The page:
Can Bankruptcy Stop Foreclosure?
If you are facing foreclosure, filing bankruptcy may help. At Benson Law Firm, we can answer your questions and guide you through the bankruptcy process. Below, we explain what you need to know about how bankruptcy may be able to stop foreclosure.
Are You Trying to Save Your Home?
You and your husband have a beautiful home in an inner-ring suburb of Cleveland. You love your life there and everything is going smoothly. Your husband is a contractor and you have a part-time job so you can bring in some money but also spend quality time with the kids.
Then, your world is turned upside down when your husband has an unexpected heart attack. He survives but is laid up for months. Now, the money only comes in when he’s working so this hiatus drains your savings and soon you’re unable to keep up with expenses. You have to put food in your kids’ mouths and pay the light bill so you’re not walking around in the dark. But there just isn’t enough money at the end of the month to pay the mortgage.
But things will improve once your husband returns to work. Unfortunately, he’s taking longer to recover than expected because of his diabetes. Now six months behind, you get a FedEx packet in the mail with a Summons and Complaint in Foreclosure. You panic. The bills are piling up and you’re about to be homeless. Is there anything you can do to save this life you’ve built?
The Automatic Stay, a Powerful Tool
As with a garnishment, bankruptcy carries with it a very powerful tool – the automatic stay. That means that not only must your creditors stop calling, but all civil lawsuits must stop as well. And this includes that dreaded foreclosure. So which kind of bankruptcy do you want? That depends.
Chapter 7 Bankruptcy
If you and your husband have a combined income that is below the median for a family your size, you can file for a liquidation of your debts. Although this will temporarily stop foreclosure, it doesn’t kill it. After you get your discharge, the mortgage lender can restart the lawsuit and you’re back to square one. So should you file under Chapter 7? Again, that depends.
Chapter 13 Bankruptcy
Under Chapter 13, you can catch up on your back mortgage payments over as much as five years. This might be attractive if the dip in income was truly only temporary. However, there are other alternatives that might be even more appealing.
“Chapter 20” Bankruptcy
Some folks decide they want the benefits of a liquidation of their credit card and medical debt, but also want to make sure to save their house and stop foreclosure. In this case, those who qualify can file a Chapter 7 case to eliminate their personal debt and then move on to file under Chapter 13 to address their mortgage obligation. This is a nice option because debtors get both a fresh start and save their homes from the clawing reach of the bank.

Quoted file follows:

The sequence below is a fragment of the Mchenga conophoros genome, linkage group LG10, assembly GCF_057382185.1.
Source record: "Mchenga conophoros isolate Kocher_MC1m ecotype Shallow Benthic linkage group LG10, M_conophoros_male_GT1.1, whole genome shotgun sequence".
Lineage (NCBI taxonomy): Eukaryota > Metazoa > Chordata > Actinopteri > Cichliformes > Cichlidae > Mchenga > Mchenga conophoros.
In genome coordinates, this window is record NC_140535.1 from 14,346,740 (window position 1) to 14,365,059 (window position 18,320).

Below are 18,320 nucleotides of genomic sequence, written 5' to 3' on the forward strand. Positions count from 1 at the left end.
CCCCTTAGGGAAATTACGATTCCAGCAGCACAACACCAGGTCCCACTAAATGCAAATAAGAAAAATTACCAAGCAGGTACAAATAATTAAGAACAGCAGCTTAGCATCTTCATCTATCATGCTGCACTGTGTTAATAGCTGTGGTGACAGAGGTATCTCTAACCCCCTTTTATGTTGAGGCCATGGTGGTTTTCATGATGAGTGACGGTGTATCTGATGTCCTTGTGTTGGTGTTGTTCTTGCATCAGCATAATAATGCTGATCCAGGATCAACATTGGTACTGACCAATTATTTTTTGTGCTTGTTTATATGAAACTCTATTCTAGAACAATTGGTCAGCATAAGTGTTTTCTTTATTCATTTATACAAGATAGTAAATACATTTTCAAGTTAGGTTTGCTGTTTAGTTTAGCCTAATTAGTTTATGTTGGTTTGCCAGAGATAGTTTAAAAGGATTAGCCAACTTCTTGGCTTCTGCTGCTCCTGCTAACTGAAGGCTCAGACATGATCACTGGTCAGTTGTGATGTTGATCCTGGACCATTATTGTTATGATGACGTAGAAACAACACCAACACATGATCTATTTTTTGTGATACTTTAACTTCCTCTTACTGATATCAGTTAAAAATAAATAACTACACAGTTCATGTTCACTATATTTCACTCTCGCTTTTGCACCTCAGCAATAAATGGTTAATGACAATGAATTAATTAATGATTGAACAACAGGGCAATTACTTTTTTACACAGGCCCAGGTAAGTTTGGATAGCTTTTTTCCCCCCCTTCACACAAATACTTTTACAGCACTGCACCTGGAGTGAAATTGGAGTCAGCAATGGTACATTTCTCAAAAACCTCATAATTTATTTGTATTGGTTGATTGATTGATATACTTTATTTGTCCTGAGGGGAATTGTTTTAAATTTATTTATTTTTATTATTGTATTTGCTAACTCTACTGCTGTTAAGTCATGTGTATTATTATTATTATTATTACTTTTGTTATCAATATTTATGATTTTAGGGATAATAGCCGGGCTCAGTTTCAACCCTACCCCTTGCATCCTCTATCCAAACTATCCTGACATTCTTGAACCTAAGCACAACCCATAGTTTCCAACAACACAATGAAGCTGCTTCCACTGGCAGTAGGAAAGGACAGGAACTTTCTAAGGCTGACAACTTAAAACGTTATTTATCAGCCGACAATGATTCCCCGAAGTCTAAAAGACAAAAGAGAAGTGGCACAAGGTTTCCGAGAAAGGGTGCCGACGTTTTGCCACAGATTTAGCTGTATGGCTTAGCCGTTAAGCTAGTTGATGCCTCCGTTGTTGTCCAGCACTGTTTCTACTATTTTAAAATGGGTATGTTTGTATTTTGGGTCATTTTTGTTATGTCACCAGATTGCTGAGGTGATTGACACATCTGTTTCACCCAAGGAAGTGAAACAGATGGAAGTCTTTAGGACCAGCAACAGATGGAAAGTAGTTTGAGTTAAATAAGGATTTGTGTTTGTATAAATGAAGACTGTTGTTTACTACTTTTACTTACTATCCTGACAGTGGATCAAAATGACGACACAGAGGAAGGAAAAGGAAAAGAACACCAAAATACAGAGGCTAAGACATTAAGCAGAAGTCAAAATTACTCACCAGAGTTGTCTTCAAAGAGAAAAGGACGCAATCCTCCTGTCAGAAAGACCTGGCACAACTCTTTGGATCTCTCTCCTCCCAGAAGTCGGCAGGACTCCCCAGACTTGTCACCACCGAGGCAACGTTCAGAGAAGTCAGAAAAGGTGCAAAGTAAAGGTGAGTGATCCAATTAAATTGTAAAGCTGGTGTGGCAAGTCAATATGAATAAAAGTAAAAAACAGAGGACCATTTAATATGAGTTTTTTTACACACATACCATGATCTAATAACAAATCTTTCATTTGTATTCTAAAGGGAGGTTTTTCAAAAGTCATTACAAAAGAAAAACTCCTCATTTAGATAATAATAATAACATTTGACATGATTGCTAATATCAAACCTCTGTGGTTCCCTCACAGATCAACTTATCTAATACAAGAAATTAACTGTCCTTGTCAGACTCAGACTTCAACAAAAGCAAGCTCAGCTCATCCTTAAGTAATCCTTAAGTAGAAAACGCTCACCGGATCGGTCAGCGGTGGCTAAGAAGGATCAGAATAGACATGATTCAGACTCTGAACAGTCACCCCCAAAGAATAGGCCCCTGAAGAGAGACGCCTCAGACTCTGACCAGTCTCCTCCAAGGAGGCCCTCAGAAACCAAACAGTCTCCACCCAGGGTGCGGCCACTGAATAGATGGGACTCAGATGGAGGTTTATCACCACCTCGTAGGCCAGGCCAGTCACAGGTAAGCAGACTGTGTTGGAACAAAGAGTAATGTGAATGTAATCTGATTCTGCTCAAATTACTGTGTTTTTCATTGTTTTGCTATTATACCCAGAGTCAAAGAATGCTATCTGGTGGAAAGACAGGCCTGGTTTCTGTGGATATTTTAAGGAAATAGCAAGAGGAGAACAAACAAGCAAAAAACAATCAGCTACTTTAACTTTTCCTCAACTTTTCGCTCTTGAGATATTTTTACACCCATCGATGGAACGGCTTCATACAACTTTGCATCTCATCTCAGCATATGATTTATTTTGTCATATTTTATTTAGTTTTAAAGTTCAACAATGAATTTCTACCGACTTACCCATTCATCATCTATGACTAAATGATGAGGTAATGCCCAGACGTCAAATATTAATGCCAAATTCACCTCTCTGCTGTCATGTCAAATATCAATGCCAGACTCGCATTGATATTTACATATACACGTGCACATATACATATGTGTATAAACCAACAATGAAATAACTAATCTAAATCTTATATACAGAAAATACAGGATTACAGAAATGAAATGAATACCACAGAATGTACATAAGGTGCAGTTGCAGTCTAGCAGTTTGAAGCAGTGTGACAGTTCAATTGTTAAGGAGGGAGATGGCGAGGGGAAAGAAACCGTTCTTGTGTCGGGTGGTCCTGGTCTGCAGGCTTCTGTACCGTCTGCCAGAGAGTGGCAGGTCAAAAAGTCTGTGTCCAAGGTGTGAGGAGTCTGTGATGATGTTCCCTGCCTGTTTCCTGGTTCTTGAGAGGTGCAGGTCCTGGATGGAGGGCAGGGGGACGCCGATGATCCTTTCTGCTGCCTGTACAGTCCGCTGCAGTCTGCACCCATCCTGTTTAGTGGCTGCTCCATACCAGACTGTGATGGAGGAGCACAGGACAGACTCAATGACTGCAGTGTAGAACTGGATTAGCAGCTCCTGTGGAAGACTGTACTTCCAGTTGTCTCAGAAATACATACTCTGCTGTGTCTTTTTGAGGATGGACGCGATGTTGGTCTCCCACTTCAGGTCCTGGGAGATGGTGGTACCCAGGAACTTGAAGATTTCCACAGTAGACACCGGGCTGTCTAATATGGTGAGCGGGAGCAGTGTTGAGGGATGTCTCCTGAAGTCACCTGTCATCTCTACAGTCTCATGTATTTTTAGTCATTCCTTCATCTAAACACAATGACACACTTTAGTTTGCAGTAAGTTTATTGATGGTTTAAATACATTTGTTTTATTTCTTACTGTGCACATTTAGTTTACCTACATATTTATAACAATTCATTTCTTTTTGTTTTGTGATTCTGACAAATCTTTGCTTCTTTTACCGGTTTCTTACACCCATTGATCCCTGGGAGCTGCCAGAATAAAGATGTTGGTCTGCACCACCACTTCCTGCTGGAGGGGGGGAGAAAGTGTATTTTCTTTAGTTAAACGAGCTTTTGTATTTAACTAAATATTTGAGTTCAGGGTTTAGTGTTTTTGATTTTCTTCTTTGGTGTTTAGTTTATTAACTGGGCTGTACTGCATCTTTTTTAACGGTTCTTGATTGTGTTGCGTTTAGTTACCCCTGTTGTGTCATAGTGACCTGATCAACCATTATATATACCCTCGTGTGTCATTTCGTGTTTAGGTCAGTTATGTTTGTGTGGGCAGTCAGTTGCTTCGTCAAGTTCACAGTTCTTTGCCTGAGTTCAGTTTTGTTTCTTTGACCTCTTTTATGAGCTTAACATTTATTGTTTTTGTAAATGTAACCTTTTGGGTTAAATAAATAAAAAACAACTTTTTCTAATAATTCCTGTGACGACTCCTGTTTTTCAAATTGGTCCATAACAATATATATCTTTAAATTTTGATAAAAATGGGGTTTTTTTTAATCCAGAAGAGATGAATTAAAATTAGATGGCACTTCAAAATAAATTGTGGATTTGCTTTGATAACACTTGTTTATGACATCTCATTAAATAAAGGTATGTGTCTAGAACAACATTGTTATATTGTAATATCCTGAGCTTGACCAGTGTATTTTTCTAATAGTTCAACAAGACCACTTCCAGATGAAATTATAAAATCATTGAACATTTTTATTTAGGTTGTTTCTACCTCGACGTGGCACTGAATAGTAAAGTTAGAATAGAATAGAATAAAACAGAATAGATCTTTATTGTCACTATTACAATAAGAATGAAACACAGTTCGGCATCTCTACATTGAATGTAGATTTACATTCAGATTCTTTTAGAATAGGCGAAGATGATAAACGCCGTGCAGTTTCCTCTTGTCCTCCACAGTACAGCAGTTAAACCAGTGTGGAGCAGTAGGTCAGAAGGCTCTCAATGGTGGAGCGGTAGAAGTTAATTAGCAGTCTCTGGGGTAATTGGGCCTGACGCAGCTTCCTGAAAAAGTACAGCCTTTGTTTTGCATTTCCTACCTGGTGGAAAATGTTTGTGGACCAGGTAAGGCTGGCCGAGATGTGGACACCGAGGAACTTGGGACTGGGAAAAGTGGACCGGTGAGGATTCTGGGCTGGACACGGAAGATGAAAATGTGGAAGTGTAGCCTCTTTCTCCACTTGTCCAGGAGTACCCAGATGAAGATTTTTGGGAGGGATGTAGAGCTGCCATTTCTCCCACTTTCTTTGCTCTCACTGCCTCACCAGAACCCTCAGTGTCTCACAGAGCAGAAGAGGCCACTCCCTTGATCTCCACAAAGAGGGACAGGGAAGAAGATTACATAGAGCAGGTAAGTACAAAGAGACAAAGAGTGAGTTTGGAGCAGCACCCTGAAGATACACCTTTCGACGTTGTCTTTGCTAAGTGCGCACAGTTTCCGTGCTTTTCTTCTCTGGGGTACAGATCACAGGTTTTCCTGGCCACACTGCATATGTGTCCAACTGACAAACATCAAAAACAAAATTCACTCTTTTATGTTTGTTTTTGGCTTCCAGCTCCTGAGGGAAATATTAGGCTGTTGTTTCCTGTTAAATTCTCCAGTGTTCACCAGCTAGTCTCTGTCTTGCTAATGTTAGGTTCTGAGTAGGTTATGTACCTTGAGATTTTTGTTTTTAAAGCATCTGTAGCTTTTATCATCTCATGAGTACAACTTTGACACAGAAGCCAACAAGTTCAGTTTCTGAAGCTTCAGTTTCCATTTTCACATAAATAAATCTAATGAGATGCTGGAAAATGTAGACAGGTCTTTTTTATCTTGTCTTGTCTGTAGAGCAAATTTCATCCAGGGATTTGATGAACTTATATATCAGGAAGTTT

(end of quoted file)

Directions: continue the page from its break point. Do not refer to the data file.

Are There Other Options to Stop Foreclosure?
Bankruptcy is not the only option when served with a foreclosure Summons and Complaint. But the matter must be dealt with promptly in order to maximize the number of options, preferably, before receiving the FedEx packet. The important thing is to talk to your foreclosure/bankruptcy lawyer asap.
In limited cases, a homeowner can go toe-to-toe with a lender when it’s clear that they have made fatal errors, when ownership isn’t clear or where the servicer has failed to follow proper procedures. In our experience, these kinds of cases are few and far between. Thus, it is usually advisable for an attorney to answer the complaint and then request mediation.
In Cleveland, we have a first-rate mediation department that does an excellent job in resolving foreclosure cases through a highly structured facilitation of modification review. In other cities, mediation departments are not available but the courts do designate magistrates or others to perform the same function. All in all, the mediation results are good and, if there is a solution to be had, we can find it through this process.
A modification can transform a previously unattractive mortgage situation into a performable product, in line with the homeowner’s current income and property value. As you might expect, the borrower must articulate a hardship. But we have not had a client who has been denied a modification on this basis.
This is a very complex area of regulatory law and should not be attempted without expert assistance. One of the common problems we have run up against is something called “dual tracking.” Currently, when a lender receives a modification request at least 37 days prior to a sheriff sale of the property, they are not permitted to continue to pursue the sale without first responding to the modification request.
There are other rules that banks must live by, but we don’t want to put you to sleep right in the middle of reading this post.